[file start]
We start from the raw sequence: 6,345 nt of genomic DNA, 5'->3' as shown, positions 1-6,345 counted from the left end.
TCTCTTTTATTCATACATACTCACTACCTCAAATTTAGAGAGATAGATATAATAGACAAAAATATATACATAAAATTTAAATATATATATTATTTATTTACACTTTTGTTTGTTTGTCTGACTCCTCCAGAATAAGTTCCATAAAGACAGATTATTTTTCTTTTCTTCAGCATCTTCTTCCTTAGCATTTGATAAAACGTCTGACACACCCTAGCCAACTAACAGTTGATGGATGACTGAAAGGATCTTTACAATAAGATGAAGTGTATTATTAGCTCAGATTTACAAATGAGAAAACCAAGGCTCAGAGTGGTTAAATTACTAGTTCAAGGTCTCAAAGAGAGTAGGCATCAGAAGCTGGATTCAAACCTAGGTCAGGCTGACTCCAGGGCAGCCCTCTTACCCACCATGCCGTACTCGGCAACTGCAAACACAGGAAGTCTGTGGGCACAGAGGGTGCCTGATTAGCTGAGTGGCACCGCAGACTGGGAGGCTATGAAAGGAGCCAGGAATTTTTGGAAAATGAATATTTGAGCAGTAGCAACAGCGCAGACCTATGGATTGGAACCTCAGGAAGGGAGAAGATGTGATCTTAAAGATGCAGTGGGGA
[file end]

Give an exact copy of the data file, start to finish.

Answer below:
We start from the raw sequence: 6,345 nt of genomic DNA, 5'->3' as shown, positions 1-6,345 counted from the left end.
TCTCTTTTATTCATACATACTCACTACCTCAAATTTAGAGAGATAGATATAATAGACAAAAATATATACATAAAATTTAAATATATATATTATTTATTTACACTTTTGTTTGTTTGTCTGACTCCTCCAGAATAAGTTCCATAAAGACAGATTATTTTTCTTTTCTTCAGCATCTTCTTCCTTAGCATTTGATAAAACGTCTGACACACCCTAGCCAACTAACAGTTGATGGATGACTGAAAGGATCTTTACAATAAGATGAAGTGTATTATTAGCTCAGATTTACAAATGAGAAAACCAAGGCTCAGAGTGGTTAAATTACTAGTTCAAGGTCTCAAAGAGAGTAGGCATCAGAAGCTGGATTCAAACCTAGGTCAGGCTGACTCCAGGGCAGCCCTCTTACCCACCATGCCGTACTCGGCAACTGCAAACACAGGAAGTCTGTGGGCACAGAGGGTGCCTGATTAGCTGAGTGGCACCGCAGACTGGGAGGCTATGAAAGGAGCCAGGAATTTTTGGAAAATGAATATTTGAGCAGTAGCAACAGCGCAGACCTATGGATTGGAACCTCAGGAAGGGAGAAGATGTGATCTTAAAGATGCAGTGGGGA